Religion in South Korea: Korean Blog Series: Part 3

Protestant Church in Seoul

Protestant Church in Seoul

“Koreans never met a religion they didn’t like.” Our tour guide made this pronouncement during my tour of the Republic of Korea (South Korea) in November 2014, sponsored by the Academy of Korean Studies. “Well.” I thought “that was an interesting remark.” It certainly was better, in my estimation, than hating all religions except your own. I was a convert to our tour guide’s impression when I began to notice that public spaces were filled with Christian crosses, Daoist symbols, shamanistic stone settings, Buddhist temples, Confucian historic sites, and even a mosque had recently been built. Religion was and is a very important part of Korean society and I thought that it necessitated a separate blog in this series.

First, I will define the term religion using the abbreviated version in my book Waves of Global Change: A Holistic World History. Religion is a system through which people interpret the nonhuman realm as if it were human and seek to influence it through symbolic communication. It often contains a moral code governing the conduct of human affairs. I will interpret religion broadly and include the beliefs systems found in Korea such as Buddhism, Christianity (both Protestant and Catholic), and even Confucianism and shamanism. This should give us a broad representation.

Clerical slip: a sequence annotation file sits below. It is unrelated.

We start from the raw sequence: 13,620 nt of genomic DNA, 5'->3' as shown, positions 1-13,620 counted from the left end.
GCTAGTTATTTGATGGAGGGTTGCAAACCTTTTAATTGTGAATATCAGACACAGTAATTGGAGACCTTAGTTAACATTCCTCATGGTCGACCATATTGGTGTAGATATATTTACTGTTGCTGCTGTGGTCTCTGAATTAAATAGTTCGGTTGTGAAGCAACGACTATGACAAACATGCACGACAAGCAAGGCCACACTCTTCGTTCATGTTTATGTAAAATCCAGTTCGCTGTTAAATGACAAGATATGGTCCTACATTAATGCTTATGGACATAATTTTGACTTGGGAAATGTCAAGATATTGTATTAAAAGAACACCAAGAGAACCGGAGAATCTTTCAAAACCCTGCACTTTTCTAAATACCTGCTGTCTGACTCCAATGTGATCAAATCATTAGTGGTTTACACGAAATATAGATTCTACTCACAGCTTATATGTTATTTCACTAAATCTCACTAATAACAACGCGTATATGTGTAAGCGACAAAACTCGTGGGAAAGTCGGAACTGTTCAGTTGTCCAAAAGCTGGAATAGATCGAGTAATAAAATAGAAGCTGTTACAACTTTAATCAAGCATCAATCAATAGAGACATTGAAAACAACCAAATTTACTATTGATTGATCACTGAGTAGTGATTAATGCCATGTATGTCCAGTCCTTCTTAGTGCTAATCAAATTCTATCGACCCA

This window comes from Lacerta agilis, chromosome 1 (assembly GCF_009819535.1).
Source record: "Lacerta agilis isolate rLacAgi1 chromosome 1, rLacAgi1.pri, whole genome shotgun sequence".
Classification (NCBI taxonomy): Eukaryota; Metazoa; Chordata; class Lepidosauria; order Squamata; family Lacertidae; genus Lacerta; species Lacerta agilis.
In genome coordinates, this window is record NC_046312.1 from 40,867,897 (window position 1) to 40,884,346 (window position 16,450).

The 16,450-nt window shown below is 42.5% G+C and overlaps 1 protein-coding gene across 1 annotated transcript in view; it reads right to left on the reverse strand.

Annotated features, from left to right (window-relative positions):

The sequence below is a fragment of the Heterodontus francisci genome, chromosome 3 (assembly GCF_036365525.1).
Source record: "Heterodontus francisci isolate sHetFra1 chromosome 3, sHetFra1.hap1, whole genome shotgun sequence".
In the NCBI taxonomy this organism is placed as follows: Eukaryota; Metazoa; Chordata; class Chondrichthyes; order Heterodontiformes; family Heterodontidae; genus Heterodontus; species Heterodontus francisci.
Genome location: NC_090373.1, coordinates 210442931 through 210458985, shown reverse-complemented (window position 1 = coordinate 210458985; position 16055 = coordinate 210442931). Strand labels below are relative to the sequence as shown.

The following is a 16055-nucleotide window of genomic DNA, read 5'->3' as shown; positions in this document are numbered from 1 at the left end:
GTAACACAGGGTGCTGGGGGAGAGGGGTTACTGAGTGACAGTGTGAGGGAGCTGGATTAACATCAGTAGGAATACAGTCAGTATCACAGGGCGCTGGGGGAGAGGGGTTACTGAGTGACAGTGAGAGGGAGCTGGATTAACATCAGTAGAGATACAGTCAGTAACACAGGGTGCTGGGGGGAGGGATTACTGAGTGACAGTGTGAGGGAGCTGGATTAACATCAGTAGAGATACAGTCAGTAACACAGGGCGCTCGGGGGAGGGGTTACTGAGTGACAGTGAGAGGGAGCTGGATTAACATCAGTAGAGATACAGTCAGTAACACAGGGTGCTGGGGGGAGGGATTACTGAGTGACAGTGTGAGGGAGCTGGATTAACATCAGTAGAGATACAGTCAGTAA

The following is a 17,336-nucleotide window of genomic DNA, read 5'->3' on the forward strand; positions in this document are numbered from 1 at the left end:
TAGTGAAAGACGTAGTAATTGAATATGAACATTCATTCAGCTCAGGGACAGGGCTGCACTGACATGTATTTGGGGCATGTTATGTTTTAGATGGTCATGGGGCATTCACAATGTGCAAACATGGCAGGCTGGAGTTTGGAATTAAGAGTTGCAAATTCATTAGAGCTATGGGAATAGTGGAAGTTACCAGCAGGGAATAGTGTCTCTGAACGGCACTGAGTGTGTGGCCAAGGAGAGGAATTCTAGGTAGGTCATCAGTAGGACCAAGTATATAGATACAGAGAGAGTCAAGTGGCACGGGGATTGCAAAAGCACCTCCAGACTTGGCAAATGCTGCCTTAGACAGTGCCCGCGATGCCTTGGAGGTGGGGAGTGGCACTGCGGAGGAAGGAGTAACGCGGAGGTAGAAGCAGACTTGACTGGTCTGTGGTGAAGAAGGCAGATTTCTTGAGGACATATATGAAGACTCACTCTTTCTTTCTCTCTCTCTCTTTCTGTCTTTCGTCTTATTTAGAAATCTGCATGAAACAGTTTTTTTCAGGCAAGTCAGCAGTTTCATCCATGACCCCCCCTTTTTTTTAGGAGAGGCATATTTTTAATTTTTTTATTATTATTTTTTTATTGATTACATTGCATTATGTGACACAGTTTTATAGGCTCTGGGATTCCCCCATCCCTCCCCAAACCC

Shaman figures in park in Seoul

Shaman figures in park in Seoul

Let’s start our conversation about religion with shamanism since it is the oldest tradition and people probably know the least about it. Even though there are practicing Buddhists, Christians, and atheists, about 80% of Koreans adhere to the ancient beliefs of shamanism in some form. Koreans don’t seem to see a contradiction in holding dissimilar religious beliefs. Shamanism is the basic belief that all happiness stems from harmony with nature. It is linked to animism, the belief that everything has a spirit, rather than the idea of a transcendent God. Koreans revere the mountain spirit, since the country is blanketed with mountains. Shamanism can take the form of simple rituals, such as a ceremony to cleanse the evil spirits from a new residence or initiate a new car. Some Koreans, especially women, visit their favorite shaman on a regular basis and ask for guidance in everyday life or have their future told.